1 Charging Bull, Bowling Green Park
This enduring symbol of in-your-face capitalism has become synonymous with Wall Street, but it started as guerrilla art. Sculptor Arturo Di Modica built it with his own money and illegally installed the 7,000-pound beast in front of the New York Stock Exchange in 1989. The cops impounded it, but by popular demand it was resurrected down the street.
2 Triumph of Civic Virtue, Green-Wood Cemetery
This 22-ton monstrosity has been the subject of near-universal hatred since its debut in 1922. It’s meant to depict Virtue triumphing over Vice and Corruption; what it actually looks like is a big, naked jerk tromping all over two perfectly nice ladies. Shuffled from borough to borough by politicians who found it loathsome, the piece finally came to roost in Brooklyn’s Green-Wood Cemetery in 2012.
3 V.I. Lenin, Lower East Side
No, that isn’t a giant hailing a cab in the sky—it’s revolutionary leader Vladimir Ilyich Lenin. The Soviet government commissioned the piece in the late ’80s, but the state collapsed before it could be unveiled; it eventually found its way to the roof of a downtown apartment block called—what else?—Red Square. And it gets weirder: Behind the statue ticks a clock with the numbers displayed out of order.
4 Giuseppe Garibaldi, Washington Square Park
Sculptor Giovanni Turini’s plans for this effigy of the Italian general, which was to perch atop a boulder flanked by soldiers, were cut short when the project’s coffers suddenly ran dry. In order to make it stand on a pedestal, foundry workers yanked the figure’s legs into an inhuman position. Turini came back from a trip abroad to find his masterpiece mutilated.
5 Ralph Kramden, Port Authority Bus Terminal
This homage to The Honeymooners’ bus driver, commissioned by TV Land, shows a smiling Jackie Gleason (it’s probably the only grin you’ll see in this depot). The clincher is the description on the plaque, which reads: BUS DRIVER—RACCOON LODGE TREASURER—DREAMER.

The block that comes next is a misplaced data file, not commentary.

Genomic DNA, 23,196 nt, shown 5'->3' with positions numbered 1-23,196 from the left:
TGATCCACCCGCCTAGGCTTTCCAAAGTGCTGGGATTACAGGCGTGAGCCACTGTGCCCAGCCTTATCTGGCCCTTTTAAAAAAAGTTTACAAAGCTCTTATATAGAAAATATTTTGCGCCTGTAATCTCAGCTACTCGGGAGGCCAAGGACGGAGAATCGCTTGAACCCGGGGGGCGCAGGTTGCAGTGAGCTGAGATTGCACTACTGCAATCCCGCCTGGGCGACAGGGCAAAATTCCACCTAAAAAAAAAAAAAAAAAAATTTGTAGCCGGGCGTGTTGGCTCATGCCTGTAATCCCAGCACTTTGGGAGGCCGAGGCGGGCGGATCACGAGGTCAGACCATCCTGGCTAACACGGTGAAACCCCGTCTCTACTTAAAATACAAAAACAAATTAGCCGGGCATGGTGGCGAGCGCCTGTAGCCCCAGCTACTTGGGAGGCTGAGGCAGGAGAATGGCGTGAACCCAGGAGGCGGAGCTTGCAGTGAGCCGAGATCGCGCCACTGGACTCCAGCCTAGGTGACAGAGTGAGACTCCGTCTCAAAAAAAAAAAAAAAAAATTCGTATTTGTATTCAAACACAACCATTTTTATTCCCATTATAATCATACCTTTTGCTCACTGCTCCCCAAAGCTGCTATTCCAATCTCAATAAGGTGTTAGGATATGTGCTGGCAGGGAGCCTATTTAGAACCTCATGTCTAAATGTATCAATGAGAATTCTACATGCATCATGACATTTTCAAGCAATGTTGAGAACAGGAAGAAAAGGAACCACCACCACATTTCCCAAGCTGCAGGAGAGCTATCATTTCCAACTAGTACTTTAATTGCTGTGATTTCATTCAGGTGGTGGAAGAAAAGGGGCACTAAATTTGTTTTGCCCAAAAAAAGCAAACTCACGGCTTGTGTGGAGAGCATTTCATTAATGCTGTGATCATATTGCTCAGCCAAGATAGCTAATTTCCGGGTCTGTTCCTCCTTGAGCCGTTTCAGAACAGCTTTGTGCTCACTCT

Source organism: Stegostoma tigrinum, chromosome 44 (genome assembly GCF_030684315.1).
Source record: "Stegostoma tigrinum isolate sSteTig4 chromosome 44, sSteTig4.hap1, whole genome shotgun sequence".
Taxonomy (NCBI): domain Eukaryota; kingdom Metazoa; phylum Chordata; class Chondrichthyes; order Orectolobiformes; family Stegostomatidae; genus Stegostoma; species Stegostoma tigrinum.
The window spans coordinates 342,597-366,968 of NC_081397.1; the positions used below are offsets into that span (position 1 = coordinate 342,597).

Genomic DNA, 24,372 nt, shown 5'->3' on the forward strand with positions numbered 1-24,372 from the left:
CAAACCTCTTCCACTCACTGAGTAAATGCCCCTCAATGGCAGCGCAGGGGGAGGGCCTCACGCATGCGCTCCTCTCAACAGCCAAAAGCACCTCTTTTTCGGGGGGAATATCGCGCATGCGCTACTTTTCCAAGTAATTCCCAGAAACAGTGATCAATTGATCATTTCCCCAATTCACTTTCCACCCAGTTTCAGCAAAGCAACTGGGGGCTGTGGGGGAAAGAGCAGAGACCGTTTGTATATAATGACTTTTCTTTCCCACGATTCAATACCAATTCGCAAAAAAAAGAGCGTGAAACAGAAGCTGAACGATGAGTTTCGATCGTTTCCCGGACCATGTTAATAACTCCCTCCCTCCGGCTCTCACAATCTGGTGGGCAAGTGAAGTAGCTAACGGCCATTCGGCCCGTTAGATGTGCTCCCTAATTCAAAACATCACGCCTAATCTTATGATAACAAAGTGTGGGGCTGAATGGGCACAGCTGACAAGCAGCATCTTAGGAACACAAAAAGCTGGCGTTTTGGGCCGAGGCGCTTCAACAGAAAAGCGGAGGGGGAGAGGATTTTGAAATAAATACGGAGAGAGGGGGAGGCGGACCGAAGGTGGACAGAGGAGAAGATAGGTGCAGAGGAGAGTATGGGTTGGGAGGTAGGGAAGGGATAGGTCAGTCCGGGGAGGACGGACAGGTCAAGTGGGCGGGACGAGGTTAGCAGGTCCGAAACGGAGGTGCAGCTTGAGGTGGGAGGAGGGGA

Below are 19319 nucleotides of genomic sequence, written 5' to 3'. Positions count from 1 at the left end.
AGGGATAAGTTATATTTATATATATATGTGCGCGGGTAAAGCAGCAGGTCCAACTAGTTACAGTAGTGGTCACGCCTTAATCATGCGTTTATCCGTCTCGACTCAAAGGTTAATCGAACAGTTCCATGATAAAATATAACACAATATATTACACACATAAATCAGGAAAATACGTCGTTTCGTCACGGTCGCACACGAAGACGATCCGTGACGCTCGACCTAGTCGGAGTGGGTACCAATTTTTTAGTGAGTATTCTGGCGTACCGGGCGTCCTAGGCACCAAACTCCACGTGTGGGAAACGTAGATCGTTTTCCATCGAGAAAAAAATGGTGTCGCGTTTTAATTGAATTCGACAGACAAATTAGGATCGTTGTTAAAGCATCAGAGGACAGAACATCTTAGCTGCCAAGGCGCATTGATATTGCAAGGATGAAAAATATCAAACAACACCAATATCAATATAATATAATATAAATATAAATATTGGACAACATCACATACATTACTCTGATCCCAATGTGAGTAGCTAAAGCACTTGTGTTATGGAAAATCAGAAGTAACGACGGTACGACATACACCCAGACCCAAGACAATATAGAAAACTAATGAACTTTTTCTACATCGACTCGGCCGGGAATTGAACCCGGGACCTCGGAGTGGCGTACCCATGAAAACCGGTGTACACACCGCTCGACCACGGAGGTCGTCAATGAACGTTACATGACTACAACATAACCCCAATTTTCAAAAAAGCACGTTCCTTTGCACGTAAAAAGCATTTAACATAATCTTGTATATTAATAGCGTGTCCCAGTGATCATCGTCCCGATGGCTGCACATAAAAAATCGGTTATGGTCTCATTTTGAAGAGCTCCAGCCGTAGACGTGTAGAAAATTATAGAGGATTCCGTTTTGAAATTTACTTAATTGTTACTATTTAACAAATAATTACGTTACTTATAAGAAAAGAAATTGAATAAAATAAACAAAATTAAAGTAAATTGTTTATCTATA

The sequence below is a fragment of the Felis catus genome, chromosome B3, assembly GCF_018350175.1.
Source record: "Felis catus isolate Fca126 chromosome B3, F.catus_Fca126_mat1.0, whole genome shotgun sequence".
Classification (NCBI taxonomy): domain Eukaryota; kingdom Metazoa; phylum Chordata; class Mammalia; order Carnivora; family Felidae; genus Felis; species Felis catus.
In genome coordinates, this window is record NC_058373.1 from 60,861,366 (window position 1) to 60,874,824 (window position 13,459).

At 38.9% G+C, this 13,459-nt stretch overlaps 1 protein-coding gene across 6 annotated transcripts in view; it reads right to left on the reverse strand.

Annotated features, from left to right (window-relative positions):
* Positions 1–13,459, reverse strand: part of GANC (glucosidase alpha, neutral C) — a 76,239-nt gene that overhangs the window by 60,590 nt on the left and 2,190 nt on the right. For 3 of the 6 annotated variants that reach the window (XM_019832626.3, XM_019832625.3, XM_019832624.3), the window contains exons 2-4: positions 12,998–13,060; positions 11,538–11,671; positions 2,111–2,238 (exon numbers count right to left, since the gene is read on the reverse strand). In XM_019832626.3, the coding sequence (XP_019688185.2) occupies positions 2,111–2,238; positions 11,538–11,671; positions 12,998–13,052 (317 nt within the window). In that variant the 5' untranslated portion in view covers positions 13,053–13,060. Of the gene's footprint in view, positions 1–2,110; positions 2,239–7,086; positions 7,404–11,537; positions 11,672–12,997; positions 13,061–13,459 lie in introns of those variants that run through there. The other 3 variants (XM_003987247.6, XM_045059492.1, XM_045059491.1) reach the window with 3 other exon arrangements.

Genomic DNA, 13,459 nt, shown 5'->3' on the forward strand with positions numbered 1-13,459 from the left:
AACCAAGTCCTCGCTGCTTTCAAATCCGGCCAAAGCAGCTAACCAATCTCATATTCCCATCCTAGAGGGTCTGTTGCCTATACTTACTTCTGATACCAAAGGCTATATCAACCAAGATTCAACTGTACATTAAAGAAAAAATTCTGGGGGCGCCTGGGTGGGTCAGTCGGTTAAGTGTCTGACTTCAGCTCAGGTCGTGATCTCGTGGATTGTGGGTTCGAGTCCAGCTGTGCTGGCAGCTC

6 James Fountain, Union Square
Clean drinking water wasn’t easy to find in 19th-century Gotham, which was one reason folks turned to the sauce. Philanthropist Daniel Willis James funded this public fountain in the 1880s in an effort to encourage temperance. The water-spewing lions’ heads remain today, but the tin cups that were chained alongside them are gone. Score one for hygiene!
7 James Gordon Bennett Memorial, Herald Square
Is something in Herald Square watching you? That would be the pair of owls on this monument, whose eyes glow green every few seconds come nightfall. The birds once perched atop the now-demolished New York Herald Building—they were an obsession for eccentric publisher Bennett, who claimed that an owl once guided him to land when he was lost at sea during the Civil War.
8 Minerva, Green-Wood Cemetery
In terms of badass female mythical figures, Minerva is right up there with Lady Liberty. So it’s only fitting that this 1920 statue of the Roman goddess of wisdom, erected atop Brooklyn’s highest point, is positioned to wave to (or high-five?) her torch-bearing lady-bro to the northwest.
9 Shinran Shonin, New York Buddhist Church
Many of the buildings in Hiroshima were destroyed when American forces dropped an atomic bomb in 1945. But this bronze statue of the Buddhist monk survived, even though it stood less than two miles from the center of the blast. After the war, a Japanese man had it shipped to New York, where it guards this Upper West Side temple.
10 Angel of the Waters, Central Park
Emma Stebbins was the first woman to create a public-art piece in NYC, after the city commissioned her to design Bethesda Fountain’s centerpiece in 1861. Rumor holds that the artist modeled the angel on her lover, stage actress Charlotte Saunders Cushman, who was renowned for her cross-dressing turn as Romeo.